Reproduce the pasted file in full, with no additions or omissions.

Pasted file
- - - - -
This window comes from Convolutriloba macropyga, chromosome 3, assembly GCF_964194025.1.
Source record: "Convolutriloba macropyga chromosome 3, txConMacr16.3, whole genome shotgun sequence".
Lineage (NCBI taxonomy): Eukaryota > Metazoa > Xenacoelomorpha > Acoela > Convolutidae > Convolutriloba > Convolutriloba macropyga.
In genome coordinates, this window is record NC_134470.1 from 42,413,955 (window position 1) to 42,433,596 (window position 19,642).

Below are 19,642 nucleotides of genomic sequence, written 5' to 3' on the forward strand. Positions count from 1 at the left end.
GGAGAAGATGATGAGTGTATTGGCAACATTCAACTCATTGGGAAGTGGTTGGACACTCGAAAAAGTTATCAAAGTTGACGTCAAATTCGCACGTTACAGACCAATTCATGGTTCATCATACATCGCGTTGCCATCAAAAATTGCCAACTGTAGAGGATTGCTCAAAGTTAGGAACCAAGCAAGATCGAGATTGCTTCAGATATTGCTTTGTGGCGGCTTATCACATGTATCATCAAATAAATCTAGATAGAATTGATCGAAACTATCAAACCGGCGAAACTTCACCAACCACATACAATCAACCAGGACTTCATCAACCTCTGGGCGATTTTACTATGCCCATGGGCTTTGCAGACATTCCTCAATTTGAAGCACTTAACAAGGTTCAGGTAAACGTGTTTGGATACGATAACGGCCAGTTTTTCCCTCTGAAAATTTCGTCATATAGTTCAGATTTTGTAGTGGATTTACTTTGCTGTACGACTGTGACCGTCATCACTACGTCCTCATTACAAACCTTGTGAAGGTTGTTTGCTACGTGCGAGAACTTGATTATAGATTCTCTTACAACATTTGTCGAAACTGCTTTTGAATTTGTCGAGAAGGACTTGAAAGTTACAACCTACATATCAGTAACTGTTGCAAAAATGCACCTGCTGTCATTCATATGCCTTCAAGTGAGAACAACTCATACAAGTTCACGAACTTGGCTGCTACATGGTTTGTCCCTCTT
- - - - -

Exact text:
This window comes from Convolutriloba macropyga, chromosome 3, assembly GCF_964194025.1.
Source record: "Convolutriloba macropyga chromosome 3, txConMacr16.3, whole genome shotgun sequence".
Lineage (NCBI taxonomy): Eukaryota > Metazoa > Xenacoelomorpha > Acoela > Convolutidae > Convolutriloba > Convolutriloba macropyga.
In genome coordinates, this window is record NC_134470.1 from 42,413,955 (window position 1) to 42,433,596 (window position 19,642).

Below are 19,642 nucleotides of genomic sequence, written 5' to 3' on the forward strand. Positions count from 1 at the left end.
GGAGAAGATGATGAGTGTATTGGCAACATTCAACTCATTGGGAAGTGGTTGGACACTCGAAAAAGTTATCAAAGTTGACGTCAAATTCGCACGTTACAGACCAATTCATGGTTCATCATACATCGCGTTGCCATCAAAAATTGCCAACTGTAGAGGATTGCTCAAAGTTAGGAACCAAGCAAGATCGAGATTGCTTCAGATATTGCTTTGTGGCGGCTTATCACATGTATCATCAAATAAATCTAGATAGAATTGATCGAAACTATCAAACCGGCGAAACTTCACCAACCACATACAATCAACCAGGACTTCATCAACCTCTGGGCGATTTTACTATGCCCATGGGCTTTGCAGACATTCCTCAATTTGAAGCACTTAACAAGGTTCAGGTAAACGTGTTTGGATACGATAACGGCCAGTTTTTCCCTCTGAAAATTTCGTCATATAGTTCAGATTTTGTAGTGGATTTACTTTGCTGTACGACTGTGACCGTCATCACTACGTCCTCATTACAAACCTTGTGAAGGTTGTTTGCTACGTGCGAGAACTTGATTATAGATTCTCTTACAACATTTGTCGAAACTGCTTTTGAATTTGTCGAGAAGGACTTGAAAGTTACAACCTACATATCAGTAACTGTTGCAAAAATGCACCTGCTGTCATTCATATGCCTTCAAGTGAGAACAACTCATACAAGTTCACGAACTTGGCTGCTACATGGTTTGTCCCTCTT